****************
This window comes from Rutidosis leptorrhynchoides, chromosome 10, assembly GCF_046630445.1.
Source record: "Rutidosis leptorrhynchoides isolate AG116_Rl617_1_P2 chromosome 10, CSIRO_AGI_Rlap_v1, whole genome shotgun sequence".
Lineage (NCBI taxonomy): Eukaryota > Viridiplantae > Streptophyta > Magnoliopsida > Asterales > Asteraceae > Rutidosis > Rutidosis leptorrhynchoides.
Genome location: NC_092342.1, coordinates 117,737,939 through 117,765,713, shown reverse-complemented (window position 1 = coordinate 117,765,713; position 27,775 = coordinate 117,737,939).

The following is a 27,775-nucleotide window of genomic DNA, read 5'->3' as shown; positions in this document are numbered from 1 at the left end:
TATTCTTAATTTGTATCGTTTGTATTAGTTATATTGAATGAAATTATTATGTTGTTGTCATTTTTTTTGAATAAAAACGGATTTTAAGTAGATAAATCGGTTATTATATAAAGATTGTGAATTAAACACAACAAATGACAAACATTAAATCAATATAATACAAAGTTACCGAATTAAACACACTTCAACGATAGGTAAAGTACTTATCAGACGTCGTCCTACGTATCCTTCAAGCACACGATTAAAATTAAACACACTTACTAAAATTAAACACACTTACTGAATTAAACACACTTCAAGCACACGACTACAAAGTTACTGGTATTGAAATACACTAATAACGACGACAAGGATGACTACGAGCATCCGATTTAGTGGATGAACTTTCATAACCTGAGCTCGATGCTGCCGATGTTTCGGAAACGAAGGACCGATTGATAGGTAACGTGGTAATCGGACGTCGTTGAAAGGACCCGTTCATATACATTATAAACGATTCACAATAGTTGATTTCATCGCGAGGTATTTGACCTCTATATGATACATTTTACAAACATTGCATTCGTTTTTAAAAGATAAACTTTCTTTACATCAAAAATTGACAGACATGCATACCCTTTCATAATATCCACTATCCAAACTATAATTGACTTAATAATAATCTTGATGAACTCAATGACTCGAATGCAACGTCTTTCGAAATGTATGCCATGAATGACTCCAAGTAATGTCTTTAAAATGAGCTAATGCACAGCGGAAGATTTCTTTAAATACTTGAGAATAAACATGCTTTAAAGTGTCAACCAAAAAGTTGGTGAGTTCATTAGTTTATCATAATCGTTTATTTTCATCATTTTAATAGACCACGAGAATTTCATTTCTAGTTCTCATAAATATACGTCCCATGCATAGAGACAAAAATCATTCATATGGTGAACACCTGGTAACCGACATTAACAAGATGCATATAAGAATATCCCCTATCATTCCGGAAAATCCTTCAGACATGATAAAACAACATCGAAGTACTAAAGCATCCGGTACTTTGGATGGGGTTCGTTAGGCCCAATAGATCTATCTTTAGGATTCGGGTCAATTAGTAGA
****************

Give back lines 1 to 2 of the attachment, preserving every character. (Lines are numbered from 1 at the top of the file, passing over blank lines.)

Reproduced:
This window comes from Rutidosis leptorrhynchoides, chromosome 10, assembly GCF_046630445.1.
Source record: "Rutidosis leptorrhynchoides isolate AG116_Rl617_1_P2 chromosome 10, CSIRO_AGI_Rlap_v1, whole genome shotgun sequence".